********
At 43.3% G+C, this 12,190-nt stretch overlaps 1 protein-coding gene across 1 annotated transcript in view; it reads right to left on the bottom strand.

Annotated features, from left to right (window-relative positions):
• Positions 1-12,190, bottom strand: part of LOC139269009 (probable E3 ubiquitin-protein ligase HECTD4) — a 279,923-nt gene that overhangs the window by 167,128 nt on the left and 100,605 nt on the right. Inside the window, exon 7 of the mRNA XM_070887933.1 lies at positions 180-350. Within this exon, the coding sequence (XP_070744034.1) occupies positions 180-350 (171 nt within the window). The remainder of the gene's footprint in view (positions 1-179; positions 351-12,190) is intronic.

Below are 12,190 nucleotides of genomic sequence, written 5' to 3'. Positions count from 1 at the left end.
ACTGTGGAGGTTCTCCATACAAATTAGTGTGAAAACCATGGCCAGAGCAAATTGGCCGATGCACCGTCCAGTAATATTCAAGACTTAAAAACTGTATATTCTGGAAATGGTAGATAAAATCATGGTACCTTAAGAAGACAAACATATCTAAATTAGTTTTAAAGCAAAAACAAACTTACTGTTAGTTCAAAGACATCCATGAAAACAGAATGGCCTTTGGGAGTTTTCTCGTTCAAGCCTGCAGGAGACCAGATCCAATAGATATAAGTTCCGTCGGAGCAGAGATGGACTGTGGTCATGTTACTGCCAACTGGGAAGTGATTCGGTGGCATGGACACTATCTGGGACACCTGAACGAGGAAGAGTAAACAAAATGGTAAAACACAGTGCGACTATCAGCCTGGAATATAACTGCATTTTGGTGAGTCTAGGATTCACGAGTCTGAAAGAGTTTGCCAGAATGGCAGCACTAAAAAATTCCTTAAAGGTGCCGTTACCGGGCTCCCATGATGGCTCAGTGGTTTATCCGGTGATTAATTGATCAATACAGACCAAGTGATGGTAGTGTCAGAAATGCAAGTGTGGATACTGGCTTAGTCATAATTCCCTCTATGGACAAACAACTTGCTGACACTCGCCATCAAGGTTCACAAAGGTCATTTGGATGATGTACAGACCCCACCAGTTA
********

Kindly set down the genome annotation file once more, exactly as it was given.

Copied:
At 43.3% G+C, this 12,190-nt stretch overlaps 1 protein-coding gene across 1 annotated transcript in view; it reads right to left on the bottom strand.

Annotated features, from left to right (window-relative positions):
• Positions 1-12,190, bottom strand: part of LOC139269009 (probable E3 ubiquitin-protein ligase HECTD4) — a 279,923-nt gene that overhangs the window by 167,128 nt on the left and 100,605 nt on the right. Inside the window, exon 7 of the mRNA XM_070887933.1 lies at positions 180-350. Within this exon, the coding sequence (XP_070744034.1) occupies positions 180-350 (171 nt within the window). The remainder of the gene's footprint in view (positions 1-179; positions 351-12,190) is intronic.

Below are 12,190 nucleotides of genomic sequence, written 5' to 3'. Positions count from 1 at the left end.
ACTGTGGAGGTTCTCCATACAAATTAGTGTGAAAACCATGGCCAGAGCAAATTGGCCGATGCACCGTCCAGTAATATTCAAGACTTAAAAACTGTATATTCTGGAAATGGTAGATAAAATCATGGTACCTTAAGAAGACAAACATATCTAAATTAGTTTTAAAGCAAAAACAAACTTACTGTTAGTTCAAAGACATCCATGAAAACAGAATGGCCTTTGGGAGTTTTCTCGTTCAAGCCTGCAGGAGACCAGATCCAATAGATATAAGTTCCGTCGGAGCAGAGATGGACTGTGGTCATGTTACTGCCAACTGGGAAGTGATTCGGTGGCATGGACACTATCTGGGACACCTGAACGAGGAAGAGTAAACAAAATGGTAAAACACAGTGCGACTATCAGCCTGGAATATAACTGCATTTTGGTGAGTCTAGGATTCACGAGTCTGAAAGAGTTTGCCAGAATGGCAGCACTAAAAAATTCCTTAAAGGTGCCGTTACCGGGCTCCCATGATGGCTCAGTGGTTTATCCGGTGATTAATTGATCAATACAGACCAAGTGATGGTAGTGTCAGAAATGCAAGTGTGGATACTGGCTTAGTCATAATTCCCTCTATGGACAAACAACTTGCTGACACTCGCCATCAAGGTTCACAAAGGTCATTTGGATGATGTACAGACCCCACCAGTTA